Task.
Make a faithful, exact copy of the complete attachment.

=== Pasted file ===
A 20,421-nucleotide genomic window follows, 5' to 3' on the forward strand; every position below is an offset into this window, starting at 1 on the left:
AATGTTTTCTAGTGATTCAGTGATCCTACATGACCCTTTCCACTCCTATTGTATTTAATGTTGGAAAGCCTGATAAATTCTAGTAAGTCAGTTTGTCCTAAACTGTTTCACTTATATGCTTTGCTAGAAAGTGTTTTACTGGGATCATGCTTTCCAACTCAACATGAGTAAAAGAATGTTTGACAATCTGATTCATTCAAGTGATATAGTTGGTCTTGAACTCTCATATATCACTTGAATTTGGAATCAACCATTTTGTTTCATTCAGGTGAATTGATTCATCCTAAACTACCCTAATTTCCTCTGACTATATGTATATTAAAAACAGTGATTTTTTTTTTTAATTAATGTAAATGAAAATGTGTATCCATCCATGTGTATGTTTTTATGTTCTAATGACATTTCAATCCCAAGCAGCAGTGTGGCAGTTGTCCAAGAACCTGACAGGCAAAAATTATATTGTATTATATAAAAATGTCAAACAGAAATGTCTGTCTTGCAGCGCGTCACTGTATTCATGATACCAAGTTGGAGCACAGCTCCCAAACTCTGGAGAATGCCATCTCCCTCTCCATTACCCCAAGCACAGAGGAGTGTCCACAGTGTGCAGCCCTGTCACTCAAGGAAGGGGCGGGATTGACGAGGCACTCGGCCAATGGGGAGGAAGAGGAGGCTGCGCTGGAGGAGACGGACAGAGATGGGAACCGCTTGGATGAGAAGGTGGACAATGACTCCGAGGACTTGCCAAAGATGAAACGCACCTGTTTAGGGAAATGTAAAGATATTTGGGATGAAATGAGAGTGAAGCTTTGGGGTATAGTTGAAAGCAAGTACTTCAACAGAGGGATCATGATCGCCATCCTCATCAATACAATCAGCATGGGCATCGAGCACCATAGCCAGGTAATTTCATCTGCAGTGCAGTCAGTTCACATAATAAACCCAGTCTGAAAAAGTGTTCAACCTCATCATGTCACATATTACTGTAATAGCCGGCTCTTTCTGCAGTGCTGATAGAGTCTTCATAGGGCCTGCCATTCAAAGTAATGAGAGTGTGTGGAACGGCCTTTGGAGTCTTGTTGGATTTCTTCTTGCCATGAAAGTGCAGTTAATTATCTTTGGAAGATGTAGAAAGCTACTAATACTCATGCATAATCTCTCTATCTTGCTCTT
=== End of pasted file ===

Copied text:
A 20,421-nucleotide genomic window follows, 5' to 3' on the forward strand; every position below is an offset into this window, starting at 1 on the left:
AATGTTTTCTAGTGATTCAGTGATCCTACATGACCCTTTCCACTCCTATTGTATTTAATGTTGGAAAGCCTGATAAATTCTAGTAAGTCAGTTTGTCCTAAACTGTTTCACTTATATGCTTTGCTAGAAAGTGTTTTACTGGGATCATGCTTTCCAACTCAACATGAGTAAAAGAATGTTTGACAATCTGATTCATTCAAGTGATATAGTTGGTCTTGAACTCTCATATATCACTTGAATTTGGAATCAACCATTTTGTTTCATTCAGGTGAATTGATTCATCCTAAACTACCCTAATTTCCTCTGACTATATGTATATTAAAAACAGTGATTTTTTTTTTTAATTAATGTAAATGAAAATGTGTATCCATCCATGTGTATGTTTTTATGTTCTAATGACATTTCAATCCCAAGCAGCAGTGTGGCAGTTGTCCAAGAACCTGACAGGCAAAAATTATATTGTATTATATAAAAATGTCAAACAGAAATGTCTGTCTTGCAGCGCGTCACTGTATTCATGATACCAAGTTGGAGCACAGCTCCCAAACTCTGGAGAATGCCATCTCCCTCTCCATTACCCCAAGCACAGAGGAGTGTCCACAGTGTGCAGCCCTGTCACTCAAGGAAGGGGCGGGATTGACGAGGCACTCGGCCAATGGGGAGGAAGAGGAGGCTGCGCTGGAGGAGACGGACAGAGATGGGAACCGCTTGGATGAGAAGGTGGACAATGACTCCGAGGACTTGCCAAAGATGAAACGCACCTGTTTAGGGAAATGTAAAGATATTTGGGATGAAATGAGAGTGAAGCTTTGGGGTATAGTTGAAAGCAAGTACTTCAACAGAGGGATCATGATCGCCATCCTCATCAATACAATCAGCATGGGCATCGAGCACCATAGCCAGGTAATTTCATCTGCAGTGCAGTCAGTTCACATAATAAACCCAGTCTGAAAAAGTGTTCAACCTCATCATGTCACATATTACTGTAATAGCCGGCTCTTTCTGCAGTGCTGATAGAGTCTTCATAGGGCCTGCCATTCAAAGTAATGAGAGTGTGTGGAACGGCCTTTGGAGTCTTGTTGGATTTCTTCTTGCCATGAAAGTGCAGTTAATTATCTTTGGAAGATGTAGAAAGCTACTAATACTCATGCATAATCTCTCTATCTTGCTCTT